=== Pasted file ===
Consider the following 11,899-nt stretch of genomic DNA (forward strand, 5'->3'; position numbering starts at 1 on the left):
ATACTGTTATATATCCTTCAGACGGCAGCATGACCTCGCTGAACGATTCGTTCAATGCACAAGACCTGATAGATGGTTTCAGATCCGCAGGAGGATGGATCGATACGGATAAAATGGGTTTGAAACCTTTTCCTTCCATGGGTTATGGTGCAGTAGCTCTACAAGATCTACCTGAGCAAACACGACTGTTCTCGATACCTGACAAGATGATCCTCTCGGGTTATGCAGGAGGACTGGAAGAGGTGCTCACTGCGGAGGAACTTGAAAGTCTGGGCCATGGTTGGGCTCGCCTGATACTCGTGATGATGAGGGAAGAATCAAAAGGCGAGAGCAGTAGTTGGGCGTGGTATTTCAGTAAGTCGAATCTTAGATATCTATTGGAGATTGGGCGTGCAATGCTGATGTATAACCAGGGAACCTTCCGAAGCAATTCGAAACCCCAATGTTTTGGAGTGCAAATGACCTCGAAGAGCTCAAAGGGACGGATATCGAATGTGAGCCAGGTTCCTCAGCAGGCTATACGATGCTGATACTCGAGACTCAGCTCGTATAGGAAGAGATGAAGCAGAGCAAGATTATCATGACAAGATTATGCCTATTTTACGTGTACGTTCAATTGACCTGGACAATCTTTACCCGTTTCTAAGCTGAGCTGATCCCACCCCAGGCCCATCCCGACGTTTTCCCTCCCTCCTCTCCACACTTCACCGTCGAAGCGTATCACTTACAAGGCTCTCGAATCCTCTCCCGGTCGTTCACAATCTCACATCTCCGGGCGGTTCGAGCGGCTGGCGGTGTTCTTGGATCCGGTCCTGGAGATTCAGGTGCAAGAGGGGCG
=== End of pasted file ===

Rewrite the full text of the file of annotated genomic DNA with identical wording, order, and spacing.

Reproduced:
Consider the following 11,899-nt stretch of genomic DNA (forward strand, 5'->3'; position numbering starts at 1 on the left):
ATACTGTTATATATCCTTCAGACGGCAGCATGACCTCGCTGAACGATTCGTTCAATGCACAAGACCTGATAGATGGTTTCAGATCCGCAGGAGGATGGATCGATACGGATAAAATGGGTTTGAAACCTTTTCCTTCCATGGGTTATGGTGCAGTAGCTCTACAAGATCTACCTGAGCAAACACGACTGTTCTCGATACCTGACAAGATGATCCTCTCGGGTTATGCAGGAGGACTGGAAGAGGTGCTCACTGCGGAGGAACTTGAAAGTCTGGGCCATGGTTGGGCTCGCCTGATACTCGTGATGATGAGGGAAGAATCAAAAGGCGAGAGCAGTAGTTGGGCGTGGTATTTCAGTAAGTCGAATCTTAGATATCTATTGGAGATTGGGCGTGCAATGCTGATGTATAACCAGGGAACCTTCCGAAGCAATTCGAAACCCCAATGTTTTGGAGTGCAAATGACCTCGAAGAGCTCAAAGGGACGGATATCGAATGTGAGCCAGGTTCCTCAGCAGGCTATACGATGCTGATACTCGAGACTCAGCTCGTATAGGAAGAGATGAAGCAGAGCAAGATTATCATGACAAGATTATGCCTATTTTACGTGTACGTTCAATTGACCTGGACAATCTTTACCCGTTTCTAAGCTGAGCTGATCCCACCCCAGGCCCATCCCGACGTTTTCCCTCCCTCCTCTCCACACTTCACCGTCGAAGCGTATCACTTACAAGGCTCTCGAATCCTCTCCCGGTCGTTCACAATCTCACATCTCCGGGCGGTTCGAGCGGCTGGCGGTGTTCTTGGATCCGGTCCTGGAGATTCAGGTGCAAGAGGGGCG